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Who Needs Community Listening?
Who Is Being Asked?
Two Ways to Improve
Misconceptions to Improving
New Measures of Civic Engagement
In your lifetime, have any of your candidates or elected officials asked you what your concerns are? Click here to discover that we're not alone.
What are your concerns? Click here to see if you share the concerns of 100 of my neighbors.
Why I Believe Our Democracy Needs to Grow an Issue-Based Community Listening Infrastructure
Imagine an electoral system in which each of your elected officials asks what your concerns are and then constructively addresses them for the good of you and your neighbors.
Shouldn't they do that before they make the laws that affect each of us?
If they don't ask us our concerns, how can they truly represent us? Isn't that the ultimate in taxation without representation – not being asked?
We elect officials based on what we think they stand for. We have so far not found a way to determine what we need them to stand for. No wonder we feel they neither care about us nor act in concert with our interests.
I'm tired of being ignored by those elected to represent us. I am just an ordinary 50-something person, not beholden to any organization, nor political party. I am on a mission to ensure our elected officials hear our voices and do something constructive about it.
The current representative democratic process in which politicians wait for us to come to them is ineffective. Democracy would be more effective if every voice were heard and every concern addressed. It's our tax dollars that pay for elections to be held and that get spent for elected officials' salaries. And It's our tax dollars that get spent whether or not our concerns are addressed.
I see a simple way to improve our democracy: build an Issue-Based Community Listening Infrastructure. This system will bring together ordinary residents to discuss their concerns, collaboratively identify root causes and potential solutions attached to those concerns, and instill the confidence needed to take their concerns and suggestions to our elected officials. It might possibly also produce great candidates who already know us and have been working on our concerns.
We need a Community Listening Infrastructure to rectify four things that are NOT working and we can no longer hope are working somewhere in the background:
1) Elected officials and political parties are not expected to ask us our concerns,
2) Most electeds truly don't have enough time to speak to each of us,
3) We don't have time to contact all our electeds, and
4) The election process skips whole segments of the population.
I totally believe in government OF, BY, and not just allegedly, FOR, “we the people."
After my survey of 309 people, I now believe we're all underrepresented. It’s just that some are more underrepresented than others. I know what it's like not to feel heard despite being actively engaged. I am sad when I hear people tell me they have given up. No wonder people appear apathetic – our system does not foster engagement between us and our electeds.
We’re disconnected – from each other and especially from politicians. But it doesn’t have to be that way.
We can capture our hopes, dreams and worries at a local level and build a “Concerns Bank” that politicians and civic leaders tap to create policies that truly support and reflect the needs of their constituents. (Click here to see if you share the concerns of 100 of my neighbors.)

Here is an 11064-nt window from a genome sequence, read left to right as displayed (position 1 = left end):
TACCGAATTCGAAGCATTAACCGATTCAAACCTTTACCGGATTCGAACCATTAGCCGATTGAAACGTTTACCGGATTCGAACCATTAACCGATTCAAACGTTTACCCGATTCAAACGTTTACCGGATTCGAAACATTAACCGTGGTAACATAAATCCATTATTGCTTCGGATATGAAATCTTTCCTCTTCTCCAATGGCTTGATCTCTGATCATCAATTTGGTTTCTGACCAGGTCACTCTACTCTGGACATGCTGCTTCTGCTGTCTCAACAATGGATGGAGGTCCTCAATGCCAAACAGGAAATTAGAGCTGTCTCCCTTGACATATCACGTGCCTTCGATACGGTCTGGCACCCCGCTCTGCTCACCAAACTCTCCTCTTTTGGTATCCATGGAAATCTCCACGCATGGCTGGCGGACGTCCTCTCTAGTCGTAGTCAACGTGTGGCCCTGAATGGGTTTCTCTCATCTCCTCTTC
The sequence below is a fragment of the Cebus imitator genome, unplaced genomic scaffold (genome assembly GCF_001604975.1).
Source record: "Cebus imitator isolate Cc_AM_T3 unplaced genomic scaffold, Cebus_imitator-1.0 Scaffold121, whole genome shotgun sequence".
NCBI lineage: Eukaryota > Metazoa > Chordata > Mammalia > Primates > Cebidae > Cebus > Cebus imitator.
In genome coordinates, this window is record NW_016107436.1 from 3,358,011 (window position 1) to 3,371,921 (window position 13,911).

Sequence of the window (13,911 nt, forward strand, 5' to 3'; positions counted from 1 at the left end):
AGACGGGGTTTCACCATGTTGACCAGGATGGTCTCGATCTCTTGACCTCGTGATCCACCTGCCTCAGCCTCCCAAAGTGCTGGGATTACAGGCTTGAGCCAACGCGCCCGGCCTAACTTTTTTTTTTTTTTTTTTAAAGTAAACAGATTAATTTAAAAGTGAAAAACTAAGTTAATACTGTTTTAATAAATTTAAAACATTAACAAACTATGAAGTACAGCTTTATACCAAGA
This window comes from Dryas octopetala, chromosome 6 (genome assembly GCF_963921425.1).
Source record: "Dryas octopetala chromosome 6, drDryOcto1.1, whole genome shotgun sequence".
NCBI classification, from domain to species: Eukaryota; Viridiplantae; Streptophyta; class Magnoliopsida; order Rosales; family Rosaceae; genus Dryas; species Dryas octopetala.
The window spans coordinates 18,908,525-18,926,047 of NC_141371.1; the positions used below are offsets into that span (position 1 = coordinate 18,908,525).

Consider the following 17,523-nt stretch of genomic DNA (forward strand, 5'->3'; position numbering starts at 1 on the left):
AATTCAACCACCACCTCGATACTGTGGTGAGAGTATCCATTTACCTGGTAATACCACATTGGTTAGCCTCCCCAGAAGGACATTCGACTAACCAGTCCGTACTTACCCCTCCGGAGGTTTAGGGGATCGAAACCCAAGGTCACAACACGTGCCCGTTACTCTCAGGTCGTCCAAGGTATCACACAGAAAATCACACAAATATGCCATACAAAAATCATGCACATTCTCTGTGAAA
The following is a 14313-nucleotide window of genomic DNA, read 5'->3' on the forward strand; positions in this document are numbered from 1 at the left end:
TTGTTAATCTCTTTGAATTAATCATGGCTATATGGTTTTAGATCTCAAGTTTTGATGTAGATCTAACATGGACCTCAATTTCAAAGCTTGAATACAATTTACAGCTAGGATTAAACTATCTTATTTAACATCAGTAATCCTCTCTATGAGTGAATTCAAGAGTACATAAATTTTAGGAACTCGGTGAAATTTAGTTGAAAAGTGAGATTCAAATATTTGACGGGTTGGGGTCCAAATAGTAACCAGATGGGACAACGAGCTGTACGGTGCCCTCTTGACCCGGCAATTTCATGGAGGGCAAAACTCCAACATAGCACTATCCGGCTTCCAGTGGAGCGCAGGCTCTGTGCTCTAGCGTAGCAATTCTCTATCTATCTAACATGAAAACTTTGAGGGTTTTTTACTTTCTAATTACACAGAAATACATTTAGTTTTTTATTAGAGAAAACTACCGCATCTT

A Community Listening Infrastructure would connect us to each other and our electeds, drive grassroots initiatives to get our concerns heard, and encourage more people to participate in civic engagement (discourse and advocacy). It would also give people the space and opportunity to build leadership and networking skills that prepare them to run for public office.
We have more power than pessimists think we have.
The Community Listening Infrastructure and this website are the culmination of my journey to answer questions I didn't realize I had – how does our government work, how does it work for me, and is it effective in addressing my concerns?
I do not believe that our democracy is failing because of voter apathy, progressively lower voter turnout, or even lower voter information. Nor do I believe any democracy would be improved by increasing voting, having instant runoff voting, initiating public financing of campaigns, eliminating gerrymandering, or creating a strong third political party.
I do believe voter frustration exists because both voters and non-voters feel elected officials don't care enough to ask us our concerns and then address them.
We can drive true grassroots initiatives by discovering themes and helping neighbors identify and flag common areas of concern.
My state's constitution (Washington State) says, “All political power is inherent in the people, and governments derive their just powers from the consent of the governed, and are established to protect and maintain individual rights.”
How can we consent when no one asks? Who was the last elected official who asked you your concerns, then addressed them? Your governor? Your city council members, your school board directors, your sewer commissioners, your fire commissioners, or your parks commissioners? No one?
Will you join me to create a better democracy that works for all of us?
To learn more about how I envision Community Listening, visit How Things Will Work.
Copyright 2016 Deb Blakeslee